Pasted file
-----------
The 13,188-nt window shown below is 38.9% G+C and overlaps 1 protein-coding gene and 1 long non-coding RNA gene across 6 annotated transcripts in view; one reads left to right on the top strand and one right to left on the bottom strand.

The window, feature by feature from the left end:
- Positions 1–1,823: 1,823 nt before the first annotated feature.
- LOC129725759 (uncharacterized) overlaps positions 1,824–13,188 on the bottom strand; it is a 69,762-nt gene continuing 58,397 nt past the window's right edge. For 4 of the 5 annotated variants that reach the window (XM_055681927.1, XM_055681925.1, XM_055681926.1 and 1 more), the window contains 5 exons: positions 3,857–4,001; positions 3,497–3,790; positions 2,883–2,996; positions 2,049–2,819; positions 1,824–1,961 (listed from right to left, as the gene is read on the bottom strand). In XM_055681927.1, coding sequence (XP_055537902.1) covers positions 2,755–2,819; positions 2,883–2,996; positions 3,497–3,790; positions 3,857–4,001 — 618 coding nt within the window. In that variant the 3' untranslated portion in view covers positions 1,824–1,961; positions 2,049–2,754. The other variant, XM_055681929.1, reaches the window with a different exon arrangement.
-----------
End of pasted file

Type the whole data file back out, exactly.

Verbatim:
The 13,188-nt window shown below is 38.9% G+C and overlaps 1 protein-coding gene and 1 long non-coding RNA gene across 6 annotated transcripts in view; one reads left to right on the top strand and one right to left on the bottom strand.

The window, feature by feature from the left end:
- Positions 1–1,823: 1,823 nt before the first annotated feature.
- LOC129725759 (uncharacterized) overlaps positions 1,824–13,188 on the bottom strand; it is a 69,762-nt gene continuing 58,397 nt past the window's right edge. For 4 of the 5 annotated variants that reach the window (XM_055681927.1, XM_055681925.1, XM_055681926.1 and 1 more), the window contains 5 exons: positions 3,857–4,001; positions 3,497–3,790; positions 2,883–2,996; positions 2,049–2,819; positions 1,824–1,961 (listed from right to left, as the gene is read on the bottom strand). In XM_055681927.1, coding sequence (XP_055537902.1) covers positions 2,755–2,819; positions 2,883–2,996; positions 3,497–3,790; positions 3,857–4,001 — 618 coding nt within the window. In that variant the 3' untranslated portion in view covers positions 1,824–1,961; positions 2,049–2,754. The other variant, XM_055681929.1, reaches the window with a different exon arrangement.